After winning power in 2006, Sweden's centre right government embarked on the country's biggest-ever privatization programme, aiming to raise about 200 billion Swedish kronor ($30.2 billion) in its four-year mandate period.
However, the latest wave of market turmoil has made a sale of SBAB and the state's 20 percent stake in Nordea much less likely.
"It is the wrong time to sell," said one senior investment banker.
"I don't think they will be able to sell SBAB at a price that would be acceptable for Swedish voters."
Half-way through its mandate period, the four-party alliance is trailing in the polls.
Financial Markets Minister Mats Odell, who is running the privatization programme, said last week several parties were still interested in SBAB.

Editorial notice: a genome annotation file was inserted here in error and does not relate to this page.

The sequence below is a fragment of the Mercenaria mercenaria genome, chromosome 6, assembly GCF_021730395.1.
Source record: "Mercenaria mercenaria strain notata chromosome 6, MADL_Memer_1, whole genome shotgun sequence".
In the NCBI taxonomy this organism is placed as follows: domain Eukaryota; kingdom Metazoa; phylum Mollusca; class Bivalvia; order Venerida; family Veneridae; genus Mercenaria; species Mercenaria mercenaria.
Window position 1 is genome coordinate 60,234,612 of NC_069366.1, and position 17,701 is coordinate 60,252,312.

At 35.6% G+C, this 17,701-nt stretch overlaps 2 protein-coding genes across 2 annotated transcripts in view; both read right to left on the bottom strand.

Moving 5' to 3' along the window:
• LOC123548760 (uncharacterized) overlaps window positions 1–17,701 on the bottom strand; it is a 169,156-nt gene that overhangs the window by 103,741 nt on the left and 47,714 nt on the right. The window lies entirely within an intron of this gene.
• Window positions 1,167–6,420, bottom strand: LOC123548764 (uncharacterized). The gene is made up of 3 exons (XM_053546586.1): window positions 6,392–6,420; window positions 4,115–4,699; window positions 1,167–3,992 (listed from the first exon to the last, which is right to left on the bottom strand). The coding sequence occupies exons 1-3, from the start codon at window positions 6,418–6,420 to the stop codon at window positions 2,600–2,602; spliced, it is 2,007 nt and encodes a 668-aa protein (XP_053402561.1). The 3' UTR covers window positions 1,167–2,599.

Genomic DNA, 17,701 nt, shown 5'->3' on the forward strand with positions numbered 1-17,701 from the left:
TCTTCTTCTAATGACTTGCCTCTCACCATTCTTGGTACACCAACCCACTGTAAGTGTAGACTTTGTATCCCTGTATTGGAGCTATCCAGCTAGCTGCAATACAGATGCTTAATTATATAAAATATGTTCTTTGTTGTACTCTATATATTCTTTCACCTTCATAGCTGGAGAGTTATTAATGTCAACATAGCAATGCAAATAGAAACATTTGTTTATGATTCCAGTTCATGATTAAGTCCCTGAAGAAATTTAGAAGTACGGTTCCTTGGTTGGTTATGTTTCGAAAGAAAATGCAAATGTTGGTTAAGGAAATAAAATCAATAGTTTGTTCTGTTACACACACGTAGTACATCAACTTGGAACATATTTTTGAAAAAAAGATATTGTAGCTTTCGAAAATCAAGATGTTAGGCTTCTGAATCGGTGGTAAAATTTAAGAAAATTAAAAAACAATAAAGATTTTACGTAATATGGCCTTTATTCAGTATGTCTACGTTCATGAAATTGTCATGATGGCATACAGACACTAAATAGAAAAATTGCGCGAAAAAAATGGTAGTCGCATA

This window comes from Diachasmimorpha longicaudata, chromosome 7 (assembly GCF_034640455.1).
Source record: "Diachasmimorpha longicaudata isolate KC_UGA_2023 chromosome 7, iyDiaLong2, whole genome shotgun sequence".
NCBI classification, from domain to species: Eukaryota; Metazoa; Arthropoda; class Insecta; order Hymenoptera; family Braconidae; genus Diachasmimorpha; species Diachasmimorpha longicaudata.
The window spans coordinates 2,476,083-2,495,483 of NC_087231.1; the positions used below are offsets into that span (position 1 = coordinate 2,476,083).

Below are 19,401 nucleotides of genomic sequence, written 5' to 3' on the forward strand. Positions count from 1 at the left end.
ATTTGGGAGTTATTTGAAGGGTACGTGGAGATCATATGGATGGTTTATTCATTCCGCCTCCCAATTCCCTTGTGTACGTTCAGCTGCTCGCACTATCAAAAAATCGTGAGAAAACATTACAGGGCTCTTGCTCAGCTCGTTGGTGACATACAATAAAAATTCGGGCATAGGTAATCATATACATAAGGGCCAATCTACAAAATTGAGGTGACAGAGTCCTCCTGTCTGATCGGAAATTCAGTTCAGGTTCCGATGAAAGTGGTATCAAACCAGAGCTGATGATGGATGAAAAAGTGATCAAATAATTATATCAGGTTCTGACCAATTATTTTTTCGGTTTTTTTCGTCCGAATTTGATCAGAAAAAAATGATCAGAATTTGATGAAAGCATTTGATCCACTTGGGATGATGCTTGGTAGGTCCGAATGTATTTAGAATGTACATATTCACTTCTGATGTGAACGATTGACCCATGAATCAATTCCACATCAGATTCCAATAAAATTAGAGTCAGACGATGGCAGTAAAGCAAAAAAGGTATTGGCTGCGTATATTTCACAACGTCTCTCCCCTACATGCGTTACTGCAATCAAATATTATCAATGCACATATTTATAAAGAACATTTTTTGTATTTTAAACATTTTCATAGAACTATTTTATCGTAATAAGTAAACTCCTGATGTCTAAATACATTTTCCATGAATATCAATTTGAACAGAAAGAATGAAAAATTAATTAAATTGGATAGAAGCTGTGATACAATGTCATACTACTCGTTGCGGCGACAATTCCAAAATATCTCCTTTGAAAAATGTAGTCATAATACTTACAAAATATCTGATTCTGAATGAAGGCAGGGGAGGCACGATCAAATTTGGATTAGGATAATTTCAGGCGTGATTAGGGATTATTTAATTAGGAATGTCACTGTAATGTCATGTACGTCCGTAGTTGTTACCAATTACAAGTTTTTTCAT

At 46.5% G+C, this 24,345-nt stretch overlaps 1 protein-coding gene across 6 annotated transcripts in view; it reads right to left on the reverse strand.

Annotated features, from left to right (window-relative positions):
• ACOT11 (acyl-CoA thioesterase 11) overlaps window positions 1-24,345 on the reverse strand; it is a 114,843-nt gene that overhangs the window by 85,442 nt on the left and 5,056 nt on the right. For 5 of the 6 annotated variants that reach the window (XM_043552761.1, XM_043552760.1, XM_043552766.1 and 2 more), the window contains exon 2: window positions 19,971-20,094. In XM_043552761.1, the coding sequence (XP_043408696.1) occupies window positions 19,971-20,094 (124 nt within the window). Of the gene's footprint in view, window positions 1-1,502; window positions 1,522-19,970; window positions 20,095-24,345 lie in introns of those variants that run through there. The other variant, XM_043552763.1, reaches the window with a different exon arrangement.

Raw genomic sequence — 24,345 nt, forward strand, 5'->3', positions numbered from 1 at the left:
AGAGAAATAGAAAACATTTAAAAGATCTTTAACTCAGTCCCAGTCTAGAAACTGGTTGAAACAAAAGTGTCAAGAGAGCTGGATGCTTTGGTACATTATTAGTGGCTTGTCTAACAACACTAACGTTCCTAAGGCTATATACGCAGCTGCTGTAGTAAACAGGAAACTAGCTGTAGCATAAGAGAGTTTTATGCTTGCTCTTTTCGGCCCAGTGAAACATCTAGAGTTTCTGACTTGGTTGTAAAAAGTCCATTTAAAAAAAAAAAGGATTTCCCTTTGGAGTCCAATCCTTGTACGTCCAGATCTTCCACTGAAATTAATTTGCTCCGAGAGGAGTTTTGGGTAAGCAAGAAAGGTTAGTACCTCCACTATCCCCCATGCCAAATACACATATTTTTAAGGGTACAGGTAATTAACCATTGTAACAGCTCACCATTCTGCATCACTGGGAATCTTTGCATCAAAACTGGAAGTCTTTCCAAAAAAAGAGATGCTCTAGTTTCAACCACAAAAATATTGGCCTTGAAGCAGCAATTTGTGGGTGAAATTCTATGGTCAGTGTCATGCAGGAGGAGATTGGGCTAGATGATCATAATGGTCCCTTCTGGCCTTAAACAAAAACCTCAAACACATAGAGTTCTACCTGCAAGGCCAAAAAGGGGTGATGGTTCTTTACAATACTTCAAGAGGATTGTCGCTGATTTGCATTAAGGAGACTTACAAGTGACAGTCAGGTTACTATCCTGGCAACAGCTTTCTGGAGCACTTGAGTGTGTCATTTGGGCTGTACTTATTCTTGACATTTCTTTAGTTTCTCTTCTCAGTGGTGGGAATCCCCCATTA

"My interpretation of what Mats Odell has said is that they don't need to sell for cash, but could do some kind of structural deal," said Mats Anderson, an independent bank analyst.
"If Mats Odell succeeds with that at a sensible price level, one can only congratulate him."
However, Anderson said financial market conditions may improve before the slated 2010 date for the election.